The piece of music featured in this episode is called The Fugue. It’s an atmospheric piece which I wrote for the sci fi season finale of the audio drama The Big Loop, which follows a ship’s peace officer sent to investigate strange visions haunting the crew. This week we’ll look at some of the insights into why and how it was made. My name is Daniel Birch. I’m a composer from Somerset in England, and this is How I Make Music.
IN THIS EPISODE
01:59 For this episode of The Big Loop show creator Paul Bae wanted a mix of ambient drones and haunting sci fi horror themes.
02:33 Influences include the score for Ex Machina by Ben Salisbury & Geoff Barrow. I’d heard they used a plugin called PaulStretch, which influenced me to create ambient tones of The Fugue. I retained certain childlike qualities using an instrument called a celesta. Clint Mansell’s score for Moon is another influence, and uses sparse instrumentation to create a powerful score.
04:43 Show creator Paul Bae sent an email requesting [quote] “Something beautiful, ambient, reflecting the vastness of space and human sacrifice. I want to bring the listeners to tears with this one.” I only had a few weeks, but I find having a short deadline really helps.
05:09 I subscribe to the YouTube channel of Christian Henson, the co-owner of Spitfire Audio. I was inspired by his use of various pedals to resample and manipulate audio, turning them into sampled instruments. I thought “I could do that!”
05:21 I ran some of the sounds through my pedals. I ran my Arturia Microbrute through the AMA’s AC Noises pedal, which is a spring reverb with a bitcrusher and oscillator. By the end of it, I had a totally new skill.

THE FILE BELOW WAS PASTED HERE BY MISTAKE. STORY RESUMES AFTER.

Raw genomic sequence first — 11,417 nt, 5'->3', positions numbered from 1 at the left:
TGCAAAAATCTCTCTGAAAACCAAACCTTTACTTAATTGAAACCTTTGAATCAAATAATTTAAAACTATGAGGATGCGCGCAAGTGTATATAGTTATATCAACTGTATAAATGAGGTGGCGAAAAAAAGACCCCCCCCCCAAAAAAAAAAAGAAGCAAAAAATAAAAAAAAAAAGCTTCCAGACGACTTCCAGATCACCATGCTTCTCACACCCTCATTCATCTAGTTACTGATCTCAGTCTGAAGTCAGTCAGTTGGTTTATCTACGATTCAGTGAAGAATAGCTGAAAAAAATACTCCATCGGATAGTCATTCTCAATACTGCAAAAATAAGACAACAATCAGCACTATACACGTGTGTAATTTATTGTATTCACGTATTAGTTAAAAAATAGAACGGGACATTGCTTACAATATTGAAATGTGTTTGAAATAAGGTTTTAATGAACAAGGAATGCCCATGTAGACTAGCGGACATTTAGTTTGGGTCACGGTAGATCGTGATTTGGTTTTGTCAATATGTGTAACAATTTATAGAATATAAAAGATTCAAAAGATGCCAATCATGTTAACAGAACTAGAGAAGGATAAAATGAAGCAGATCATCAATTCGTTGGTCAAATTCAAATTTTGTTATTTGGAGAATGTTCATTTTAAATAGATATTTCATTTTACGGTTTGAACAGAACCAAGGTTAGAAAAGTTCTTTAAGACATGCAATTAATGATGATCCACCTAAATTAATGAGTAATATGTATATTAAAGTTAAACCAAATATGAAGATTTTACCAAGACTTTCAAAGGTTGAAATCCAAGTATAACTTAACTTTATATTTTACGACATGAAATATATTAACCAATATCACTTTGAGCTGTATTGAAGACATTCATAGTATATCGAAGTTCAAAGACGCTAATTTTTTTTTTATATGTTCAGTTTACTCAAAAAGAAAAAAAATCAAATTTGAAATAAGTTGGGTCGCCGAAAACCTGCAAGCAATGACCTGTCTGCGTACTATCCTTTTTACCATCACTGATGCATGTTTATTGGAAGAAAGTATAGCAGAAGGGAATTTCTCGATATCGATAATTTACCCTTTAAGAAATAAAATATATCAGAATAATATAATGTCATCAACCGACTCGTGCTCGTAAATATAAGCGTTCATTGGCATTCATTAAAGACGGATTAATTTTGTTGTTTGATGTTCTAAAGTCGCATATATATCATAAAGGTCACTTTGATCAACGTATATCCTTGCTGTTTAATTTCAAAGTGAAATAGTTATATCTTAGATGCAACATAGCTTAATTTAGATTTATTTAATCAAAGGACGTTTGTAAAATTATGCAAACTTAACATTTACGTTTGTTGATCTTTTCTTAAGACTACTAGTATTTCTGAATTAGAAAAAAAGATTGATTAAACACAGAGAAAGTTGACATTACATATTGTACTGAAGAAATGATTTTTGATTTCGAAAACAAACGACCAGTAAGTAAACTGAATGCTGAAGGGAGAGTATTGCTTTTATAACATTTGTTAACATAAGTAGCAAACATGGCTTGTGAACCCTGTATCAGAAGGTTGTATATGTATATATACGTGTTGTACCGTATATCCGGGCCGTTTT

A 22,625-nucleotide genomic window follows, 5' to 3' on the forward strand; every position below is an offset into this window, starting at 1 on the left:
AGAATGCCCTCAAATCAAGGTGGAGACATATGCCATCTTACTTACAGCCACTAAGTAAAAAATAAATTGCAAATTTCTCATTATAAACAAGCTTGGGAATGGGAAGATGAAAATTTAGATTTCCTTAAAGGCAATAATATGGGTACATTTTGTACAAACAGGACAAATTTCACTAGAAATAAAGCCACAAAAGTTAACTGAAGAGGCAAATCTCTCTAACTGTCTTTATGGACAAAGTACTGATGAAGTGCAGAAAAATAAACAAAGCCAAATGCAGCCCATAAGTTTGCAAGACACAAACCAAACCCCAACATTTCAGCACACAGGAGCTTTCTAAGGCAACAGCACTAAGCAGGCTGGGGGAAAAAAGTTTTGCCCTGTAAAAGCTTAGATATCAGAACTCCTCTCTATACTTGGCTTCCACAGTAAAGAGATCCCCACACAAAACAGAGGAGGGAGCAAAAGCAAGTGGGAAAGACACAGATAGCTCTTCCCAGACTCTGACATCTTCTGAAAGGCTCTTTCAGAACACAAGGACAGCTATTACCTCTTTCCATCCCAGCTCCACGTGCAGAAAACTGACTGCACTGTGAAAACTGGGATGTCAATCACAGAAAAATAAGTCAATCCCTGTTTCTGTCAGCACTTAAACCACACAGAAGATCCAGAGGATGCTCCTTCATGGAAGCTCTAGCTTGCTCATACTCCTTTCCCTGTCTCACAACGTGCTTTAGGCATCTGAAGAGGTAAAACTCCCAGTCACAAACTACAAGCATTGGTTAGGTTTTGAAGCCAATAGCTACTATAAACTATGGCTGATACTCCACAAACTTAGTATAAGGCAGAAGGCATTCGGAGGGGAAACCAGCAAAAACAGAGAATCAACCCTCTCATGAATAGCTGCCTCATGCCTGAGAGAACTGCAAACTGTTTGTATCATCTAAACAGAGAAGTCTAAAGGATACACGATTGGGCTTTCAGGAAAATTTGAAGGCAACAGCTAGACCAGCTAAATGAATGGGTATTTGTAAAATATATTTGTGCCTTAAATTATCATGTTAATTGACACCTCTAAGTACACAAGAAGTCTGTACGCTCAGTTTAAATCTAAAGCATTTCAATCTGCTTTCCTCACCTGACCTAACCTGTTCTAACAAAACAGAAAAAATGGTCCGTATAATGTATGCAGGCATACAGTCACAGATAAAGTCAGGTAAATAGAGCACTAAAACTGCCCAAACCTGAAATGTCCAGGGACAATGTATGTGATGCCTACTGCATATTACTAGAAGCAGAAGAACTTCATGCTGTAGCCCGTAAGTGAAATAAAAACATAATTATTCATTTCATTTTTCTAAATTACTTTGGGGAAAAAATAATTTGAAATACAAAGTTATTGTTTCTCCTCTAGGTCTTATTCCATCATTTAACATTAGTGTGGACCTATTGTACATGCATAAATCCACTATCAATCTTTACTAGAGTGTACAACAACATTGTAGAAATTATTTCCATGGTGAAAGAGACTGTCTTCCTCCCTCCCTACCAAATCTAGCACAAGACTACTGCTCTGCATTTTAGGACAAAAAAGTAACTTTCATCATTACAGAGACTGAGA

06:37 I am also a vocalist. I included vocals into the compositions by singing along without a clear melodic line, just capturing my emotional response to the story. It’s definitely an organic sound, with some granular digital static.
08:09 During the intro to the track, you hear a combination of a patch called the ‘unstabler pad’ with the celeste and vocals to create a nice mellow bed.
09:16 There’s a heartbeat-style sound which plays throughout parts of the track. The sounds are a sampled instrument called Native Instruments’ “The Grand”. It sounds like the side of the piano is being tapped, drenched in reverb. I wanted this to symbolize the humanity of the lead character.
10:23 The synth lead was a mangled, distorted version of a simple saw lead. I used a plugin called Reels to provide tape emulation.
10:57 Another influence was Mica Levi’s score for Under The Skin. Very dark and atmospheric.
11:47 In episode 59 of How I Make Music, David Devereux cites Disasterpeace as an influence, and I also love his use of ambient washes and synth darkness.
* Ben Salisbury & Geoff Barrow – Skin (from Ex Machina)
* Clint Mansell – Welcome To Lunar Industries (from Moon)
* Mica Levi – Lipstick To Void (from Under The Skin)
* Disasterpeace – A Chorus Of Tongues (from Hyper Light Drifter)
ABOUT THIS SHOW
How I Make Music is where behind-the-scenes musicians tell their own stories. Every Wednesday, we break apart a song, soundtrack or composition and investigate the insights into how it was made.
How I Make Music is created by John Bartmann johnbartmann.com